The never-retiring Susan Thompson moves on
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Hey there, time traveller!
This article was published 06/10/2011 (4017 days ago), so information in it may no longer be current.
I’ve known Susan Thompson since we were kids growing up like family on the same St. James street, so I wasn’t happy when I heard the rumour last summer.
After what I was told was finally confirmed, we spoke on the phone Wednesday about her earlier-than-scheduled departure as the CEO of the University of Winnipeg Foundation.
The official announcement was made Tuesday, strategically perhaps, on election day, on one of the busiest news days of the year. Thompson issued a statement to the university faculty and staff that accompanied a news release, but only internally. It was a gracious, even classy, farewell letter that thanked all concerned for their efforts in “surpassing all expectations” over the 81/2 years she led a team that raised more than $135 million and nearly doubled the endowment fund to $34 million.
Yet I wasn’t surprised that the female force who served as Winnipeg’s first female mayor from 1992 clear through the Flood of the Century to 1998 was departing six months short of completing a five-year contract extension. Mind you, Susan had alluded to it when we chanced to meet at the St. Charles Country Club on Friday night.
The rumour I had heard earlier this summer was that she was being replaced after an internal struggle involving more than one person. I heard Susan and U of W president Lloyd Axworthy weren’t getting along, which isn’t surprising given that they’re both big personalities working in the same sandbox.
Hence the appointment, starting next month, of Brian Daly, who has been the director of fundraising at the University of Victoria.
The customary job-well-done-and-thank-you quote in the news release was left to Sandy Riley, the chairman of the U of W Foundation and the man who recruited Thompson back in 2003 when he was the university’s chancellor.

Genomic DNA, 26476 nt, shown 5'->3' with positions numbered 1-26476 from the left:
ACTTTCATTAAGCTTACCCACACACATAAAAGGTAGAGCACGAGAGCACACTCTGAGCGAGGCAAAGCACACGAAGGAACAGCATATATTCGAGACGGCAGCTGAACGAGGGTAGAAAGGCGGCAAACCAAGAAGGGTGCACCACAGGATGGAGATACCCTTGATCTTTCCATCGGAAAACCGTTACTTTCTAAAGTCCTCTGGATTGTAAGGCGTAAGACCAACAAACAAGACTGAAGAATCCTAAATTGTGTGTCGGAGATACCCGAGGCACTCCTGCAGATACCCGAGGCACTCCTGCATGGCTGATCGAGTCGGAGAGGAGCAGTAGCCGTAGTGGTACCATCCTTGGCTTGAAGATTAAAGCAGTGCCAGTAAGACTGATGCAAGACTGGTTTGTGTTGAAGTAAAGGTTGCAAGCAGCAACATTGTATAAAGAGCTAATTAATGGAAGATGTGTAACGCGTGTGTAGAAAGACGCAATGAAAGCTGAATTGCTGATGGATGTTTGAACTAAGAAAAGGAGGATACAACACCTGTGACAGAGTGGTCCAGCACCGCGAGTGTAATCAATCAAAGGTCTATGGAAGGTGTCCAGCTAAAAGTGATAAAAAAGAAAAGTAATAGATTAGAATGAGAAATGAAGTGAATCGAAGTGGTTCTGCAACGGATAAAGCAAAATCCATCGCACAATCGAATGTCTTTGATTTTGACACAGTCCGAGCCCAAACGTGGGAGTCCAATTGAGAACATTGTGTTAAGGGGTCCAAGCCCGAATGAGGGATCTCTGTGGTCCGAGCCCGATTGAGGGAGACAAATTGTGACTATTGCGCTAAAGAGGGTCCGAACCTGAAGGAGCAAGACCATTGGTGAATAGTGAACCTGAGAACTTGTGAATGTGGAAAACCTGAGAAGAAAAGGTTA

At the time, the U of W had a $100-million deficit and its founding structure and face — Wesley College — was crumbling. So Riley, whom Thompson had appointed to head Winnipeg’s Pan American Games, reached out to Thompson while she was still serving as Canada’s consul general in Minneapolis.
The decision to replace her 81/2 years later couldn’t have been easy for Riley. Wednesday, over the phone, I asked Thompson if it was true she and Lloyd, who came along just after she was appointed, hadn’t got along.
“I make no comment on anything,” she said.
Ultimately, though, she went on to praise Axworthy’s leadership.
“The president of the university is the chief fundraiser,” she said. “And Lloyd did a remarkable job. Remarkable. As did all the team.”
If she was bitter, there wasn’t a trace of it in her upbeat voice.
She sounded proud of how she was tasked to create the foundation and a culture. How the initial goal was to raise $11 million. And how it turned out.
She told the story about the board meeting where the target trajectory was set by Leonard Asper. How in a room full of alpha millionaire males, Asper took off his coat, leaned back in his chair, rolled up his sleeves and declared that he wasn’t there to be part of the ordinary. He was there to do the extraordinary.
And suddenly the initial goal had soared to $36 million.
Her answer to the board’s challenge was to challenge the board.
If they wanted to have others give, they’d have to give themselves.
And give big.
They passed the hat right there.
Jim MacDonald, a vice-president at RBC Dominion Securities, was the first to ante up, with a million-dollar donation. Before they were finished though, the likes of Jim Richardson, Randy Moffat, Bob Kozminski and Doug Leatherdale, along with Asper and Riley, had given a third of the $36-million goal.
But that was yesterday.
What, at age 64, is Susan Thompson going to do now?
“I’m exploring my next chapter,” she said. “Because I’m not retiring.”
Realistically, she can’t retire. She refused to take a civic pension during her six years as mayor and she didn’t get one for her four years working for Foreign Affairs Canada.
“I am a self-made woman,” she said. “I’ll be working forever.”
She just doesn’t know where, yet.
And with that I give you my childhood friend.
The rarely shy — and never-retiring — Susan Thompson.